Shalit's captors initially demanded the release of about 500 women and children prisoners held in Israeli jails. They later raised their demands to include an additional 1,000 prisoners. Israel is currently holding about 9,000 Palestinians.

The ultimatum requires Israel only to "start" freeing the prisoners by Tuesday morning.

Hamas, which has killed hundreds of Israelis in suicide bombings, has refused to renounce violence or recognize Israel since taking power in March. But the Hamas government and Hamas leaders based in Syria have denied responsibility for the soldier's capture.

A spokesman for the Hamas government said the ultimatum was "a message to Israel that all its military escalation will not get it anywhere."

"If it continues every day to kill and target and attack, it won't get the soldier, alive or dead," spokesman Ghazi Hamad said. "That is the meaning of the message."

In their statement, Shalit's captors accused Israel of not "learning lessons" from the cases of other kidnapped soldiers. The last Israeli soldier kidnapped by Hamas, Nachshon Wachsman, died in 1994 in an Israeli commando raid on his captors' Jerusalem hide-out.

In an op-ed piece in the Haaretz newspaper, Wachsman's mother, Esther, wrote how the family, through Shalit's capture, was "once again going back" to those dark days when her son was being held. She criticized Israel's leaders for a lack of candor in dealing with abduction cases.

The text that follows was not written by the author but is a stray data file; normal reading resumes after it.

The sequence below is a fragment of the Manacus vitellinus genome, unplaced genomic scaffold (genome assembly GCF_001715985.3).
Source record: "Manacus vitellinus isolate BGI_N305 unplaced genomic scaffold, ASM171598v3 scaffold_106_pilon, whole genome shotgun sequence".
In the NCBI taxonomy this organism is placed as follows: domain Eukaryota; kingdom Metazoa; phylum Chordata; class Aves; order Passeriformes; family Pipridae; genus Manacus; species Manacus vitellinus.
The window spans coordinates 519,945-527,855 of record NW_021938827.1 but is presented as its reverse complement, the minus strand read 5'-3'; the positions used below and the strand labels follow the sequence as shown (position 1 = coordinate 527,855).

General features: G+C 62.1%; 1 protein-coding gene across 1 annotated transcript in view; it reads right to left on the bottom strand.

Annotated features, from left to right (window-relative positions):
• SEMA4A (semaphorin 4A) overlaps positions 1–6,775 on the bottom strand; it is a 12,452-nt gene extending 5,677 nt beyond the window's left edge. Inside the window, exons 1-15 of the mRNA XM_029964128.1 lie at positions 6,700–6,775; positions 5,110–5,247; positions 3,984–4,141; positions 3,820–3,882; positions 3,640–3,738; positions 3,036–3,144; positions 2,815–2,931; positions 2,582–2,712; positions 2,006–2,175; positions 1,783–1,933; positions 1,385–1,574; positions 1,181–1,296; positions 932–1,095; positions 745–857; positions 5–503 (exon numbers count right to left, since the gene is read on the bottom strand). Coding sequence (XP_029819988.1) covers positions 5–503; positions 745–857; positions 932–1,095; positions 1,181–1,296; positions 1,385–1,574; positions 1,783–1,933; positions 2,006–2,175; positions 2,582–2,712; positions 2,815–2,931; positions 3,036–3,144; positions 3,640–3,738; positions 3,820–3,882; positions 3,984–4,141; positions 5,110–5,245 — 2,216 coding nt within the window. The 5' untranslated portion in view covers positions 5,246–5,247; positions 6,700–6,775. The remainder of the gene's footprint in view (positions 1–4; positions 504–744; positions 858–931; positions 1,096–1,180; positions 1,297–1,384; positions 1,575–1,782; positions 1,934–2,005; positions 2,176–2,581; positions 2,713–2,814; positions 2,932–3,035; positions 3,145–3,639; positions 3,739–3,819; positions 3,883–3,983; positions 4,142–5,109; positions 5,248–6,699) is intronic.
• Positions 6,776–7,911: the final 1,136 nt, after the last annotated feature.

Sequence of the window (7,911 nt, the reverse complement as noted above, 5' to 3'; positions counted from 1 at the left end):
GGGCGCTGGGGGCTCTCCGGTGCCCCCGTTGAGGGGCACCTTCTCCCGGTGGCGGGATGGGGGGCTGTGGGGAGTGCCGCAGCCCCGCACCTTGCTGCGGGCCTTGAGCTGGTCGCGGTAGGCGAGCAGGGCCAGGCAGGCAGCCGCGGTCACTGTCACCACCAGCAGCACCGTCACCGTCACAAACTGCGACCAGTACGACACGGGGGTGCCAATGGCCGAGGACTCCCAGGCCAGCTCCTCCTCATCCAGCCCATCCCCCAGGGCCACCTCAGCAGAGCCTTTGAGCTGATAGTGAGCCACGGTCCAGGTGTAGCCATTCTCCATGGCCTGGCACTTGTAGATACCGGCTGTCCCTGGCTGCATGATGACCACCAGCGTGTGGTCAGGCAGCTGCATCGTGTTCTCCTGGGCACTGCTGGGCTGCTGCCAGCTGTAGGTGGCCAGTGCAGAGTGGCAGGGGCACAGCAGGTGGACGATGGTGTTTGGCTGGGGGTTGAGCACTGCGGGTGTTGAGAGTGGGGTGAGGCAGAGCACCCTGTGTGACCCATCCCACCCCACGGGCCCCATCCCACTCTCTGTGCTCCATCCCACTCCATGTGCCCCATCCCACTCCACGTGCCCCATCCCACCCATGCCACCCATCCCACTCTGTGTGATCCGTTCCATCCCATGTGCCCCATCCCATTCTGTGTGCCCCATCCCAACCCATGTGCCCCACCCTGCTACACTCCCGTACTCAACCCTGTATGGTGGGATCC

"I am not calling for the release of murderers, but they (Israel's leaders) should not insult our intelligence because they have negotiated and they have given in to terror," Esther Wachsman wrote, referring to cases in which Israel has swapped prisoners in the past.

When it launched its first large-scale military action in Gaza since withdrawing from the strip last summer, Israel said it declared purpose was to lean on militants to release Shalit. In statements since, government officials have said the campaign is also meant to topple the Hamas government and stop gunmen from launching rockets at southern Israel.

Early Monday, Israel massed tanks and troops across from northern Gaza, and pounded the area with artillery. At daybreak, a small force of Israeli tanks entered northern Gaza, but the military said it was a "limited" mission to find explosives and tunnels near the border fence.

Additional Israeli troops moved into place across from northern Gaza on Sunday, showing clear preparations for an invasion that was put off last week to give diplomacy more time. For months, Palestinian militants have launched homemade rockets at Israeli villages near the border fence, and Israel has been unable to stop the barrages with repeated airstrikes and artillery attacks.

Also Monday, Israeli troops killed one gunman after he and another militant approached soldiers in northern Gaza, the military said, without providing further details. Palestinian medical officials confirmed that an armed Palestinian man had been killed in Beit Hanoun.

Separately, Israeli artillery hit a house on the outskirts of Beit Hanoun, Palestinians said, slightly injuring one person. Around the same time, Israeli aircraft hit several targets around the Gaza Strip, including a building in Gaza City where the Al Aqsa Martyrs' Brigades, a violent offshoot of Palestinian President Mahmoud Abbas' Fatah movement, has an office, officials said.

A missile struck the second floor of the building, setting it on fire. No one was in the office at the time of the attack. A family living on the first floor escaped.